I love that album. I lost track of it for years - it was one of the ones that was stolen out of my car when I lost a head unit, an acoustic shelf I made myself and a large box of tapes) - and I forgot to replace it at the time. About 7 years ago I was searching for it in my bloated mp3 collection and realised I didn't have it any more.

Just a great album. Impossible to not turn it up when it is on in the car and shake the windows.
posted by Brockles at 7:23 PM on February 15, 2018

which does rather cap his Marillion era.

I'd always thought that Cliché was the actual denouement of The Main Character because he finally, actually, does write that love song that's he's been promising for SO long! Doesn't he basically promise it on 3 of the 4 Marillion albums?
posted by hippybear at 7:50 PM on February 15, 2018 [1 favorite]

here's what Marillion told us about each side

Can someone help me find this information? I'm not understanding the discogs.com link?
posted by Pig Tail Orchestra at 5:49 AM on February 16, 2018

That discogs entry is for a vinyl version of the album, but it isn't a completely documented track listing. The sub-sections to the tracks are listed in the lyrics printed on the inner sleeve, and are also are listed more obviously on later releases of the album. The wikipedia entry pulls all this together a bit more clearly.
posted by hippybear at 5:55 PM on February 16, 2018

having been a committed Gabriel era Genesis fan, I was very conscious of Marillion from the get-go, bought the first album when it was brand new, and it did next to nothing for me. They were a copycat band, and a decade late to the game at that. 1983 sounded like New Order to me (Blue Monday), The The, Violent Femmes, U2, Echo and the Bunnymen, Bauhaus ... not this second rate throwback stuff.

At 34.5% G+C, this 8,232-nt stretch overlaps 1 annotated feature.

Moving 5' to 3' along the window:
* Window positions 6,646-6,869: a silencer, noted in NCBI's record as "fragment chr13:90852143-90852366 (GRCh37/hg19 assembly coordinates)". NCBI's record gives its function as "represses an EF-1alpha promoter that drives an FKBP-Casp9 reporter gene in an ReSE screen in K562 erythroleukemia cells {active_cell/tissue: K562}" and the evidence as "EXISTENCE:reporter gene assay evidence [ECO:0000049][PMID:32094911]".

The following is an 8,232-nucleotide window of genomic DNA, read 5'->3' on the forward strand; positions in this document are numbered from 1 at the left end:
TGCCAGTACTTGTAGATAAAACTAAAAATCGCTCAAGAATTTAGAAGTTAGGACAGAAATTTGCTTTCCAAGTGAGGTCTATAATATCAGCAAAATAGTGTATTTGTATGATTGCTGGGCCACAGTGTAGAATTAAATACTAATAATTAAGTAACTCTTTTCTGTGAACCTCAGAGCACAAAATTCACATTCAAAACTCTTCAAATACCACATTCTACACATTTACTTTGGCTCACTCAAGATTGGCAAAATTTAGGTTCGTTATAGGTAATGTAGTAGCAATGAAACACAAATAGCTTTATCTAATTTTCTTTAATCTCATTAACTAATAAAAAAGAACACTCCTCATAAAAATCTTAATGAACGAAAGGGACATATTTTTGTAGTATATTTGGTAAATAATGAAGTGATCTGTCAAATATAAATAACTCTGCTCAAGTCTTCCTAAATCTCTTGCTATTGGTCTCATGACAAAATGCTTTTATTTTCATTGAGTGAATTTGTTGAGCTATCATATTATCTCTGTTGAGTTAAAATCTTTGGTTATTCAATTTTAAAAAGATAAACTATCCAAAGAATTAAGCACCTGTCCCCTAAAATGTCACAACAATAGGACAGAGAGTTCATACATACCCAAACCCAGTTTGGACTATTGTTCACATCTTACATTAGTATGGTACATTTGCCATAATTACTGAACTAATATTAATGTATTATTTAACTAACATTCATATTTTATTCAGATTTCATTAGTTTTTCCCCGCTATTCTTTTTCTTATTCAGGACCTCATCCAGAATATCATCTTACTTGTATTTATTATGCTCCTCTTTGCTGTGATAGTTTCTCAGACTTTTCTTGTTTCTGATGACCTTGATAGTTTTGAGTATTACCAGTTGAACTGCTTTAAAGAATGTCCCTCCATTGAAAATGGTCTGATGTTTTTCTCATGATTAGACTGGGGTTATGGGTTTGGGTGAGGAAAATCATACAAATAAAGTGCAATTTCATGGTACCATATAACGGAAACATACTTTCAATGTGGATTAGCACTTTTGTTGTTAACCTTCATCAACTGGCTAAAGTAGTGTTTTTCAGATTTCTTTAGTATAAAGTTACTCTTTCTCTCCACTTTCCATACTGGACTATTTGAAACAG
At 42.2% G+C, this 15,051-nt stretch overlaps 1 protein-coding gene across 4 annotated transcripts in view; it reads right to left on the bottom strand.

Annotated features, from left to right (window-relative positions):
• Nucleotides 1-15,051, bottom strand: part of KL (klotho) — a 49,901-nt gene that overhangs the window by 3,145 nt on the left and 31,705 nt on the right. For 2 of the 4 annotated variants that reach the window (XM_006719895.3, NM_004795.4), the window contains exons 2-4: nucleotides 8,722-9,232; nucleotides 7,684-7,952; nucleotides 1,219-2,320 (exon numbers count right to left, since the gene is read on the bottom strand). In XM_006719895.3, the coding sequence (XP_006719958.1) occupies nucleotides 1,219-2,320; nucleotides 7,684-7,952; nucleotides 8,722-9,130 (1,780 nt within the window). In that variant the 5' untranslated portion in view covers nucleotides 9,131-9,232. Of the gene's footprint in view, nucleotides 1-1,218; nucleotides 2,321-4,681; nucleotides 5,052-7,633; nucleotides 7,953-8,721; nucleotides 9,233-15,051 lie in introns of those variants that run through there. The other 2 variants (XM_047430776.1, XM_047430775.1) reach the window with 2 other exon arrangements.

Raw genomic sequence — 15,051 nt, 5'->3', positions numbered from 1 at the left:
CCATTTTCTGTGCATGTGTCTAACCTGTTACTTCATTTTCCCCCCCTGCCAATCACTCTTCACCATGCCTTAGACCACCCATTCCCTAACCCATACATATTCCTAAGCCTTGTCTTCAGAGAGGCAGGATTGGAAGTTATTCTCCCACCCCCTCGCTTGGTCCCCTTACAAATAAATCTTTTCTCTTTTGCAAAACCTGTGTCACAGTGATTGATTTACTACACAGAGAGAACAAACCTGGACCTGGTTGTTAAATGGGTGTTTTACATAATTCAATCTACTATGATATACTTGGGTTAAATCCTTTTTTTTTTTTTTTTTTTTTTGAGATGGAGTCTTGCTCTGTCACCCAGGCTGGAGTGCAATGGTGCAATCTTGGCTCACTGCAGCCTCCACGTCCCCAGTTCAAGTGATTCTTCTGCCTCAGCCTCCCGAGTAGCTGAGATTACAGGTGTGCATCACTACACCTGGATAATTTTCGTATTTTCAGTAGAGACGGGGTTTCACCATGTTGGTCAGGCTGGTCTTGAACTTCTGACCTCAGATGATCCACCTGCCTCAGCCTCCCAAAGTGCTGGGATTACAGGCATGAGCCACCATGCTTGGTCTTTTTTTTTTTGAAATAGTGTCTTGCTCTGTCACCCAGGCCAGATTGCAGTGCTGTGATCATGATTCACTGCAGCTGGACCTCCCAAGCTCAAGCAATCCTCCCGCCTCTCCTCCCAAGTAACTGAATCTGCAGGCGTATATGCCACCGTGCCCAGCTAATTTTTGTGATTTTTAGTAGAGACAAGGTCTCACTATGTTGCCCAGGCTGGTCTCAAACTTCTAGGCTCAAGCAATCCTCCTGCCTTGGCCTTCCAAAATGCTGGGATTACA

But then a couple of years later, a friend from the Genesis days pulled me aside and slipped me a cassette of Misplaced Childhood. "You should hear this," he said. "Why?" I said. "Because it's about people like us, who grew up loving that old stuff. Yeah, it still sounds like Genesis, but that's what it's about, so it works."

Whatever. I gave it a try. And it brought tears to my eyes, I ain't gonna lie. I played it a lot for a few weeks. I played it loud. It brought a whole era of my life back, all manner of unfinished (misplaced) business.

A few months later, Marillion came to town. They played Misplaced Childhood in its entirety ... and it wasn't that good. Something was missing. Maybe Fish was having an off night. Maybe Marillion just weren't a strong live act.

And that was that. Everything I've since heard from them hasn't really landed, and that concert did not inspire me to go back and revisit the previous albums. But Misplaced Childhood, that forty minutes of vinyl remains unique. I can think of no other stretch of music that takes me to the places it takes me. Thanks for the reminder.

And this is pretty darned fine: FISH - Return To Childhood 20th anniversary tour of misplaced childhood

(cued to the dark heart of side two, Perimeter, which I always imagined to be bad psychedelic experience, collapse of self)
posted by philip-random at 6:41 PM on February 16, 2018 [1 favorite]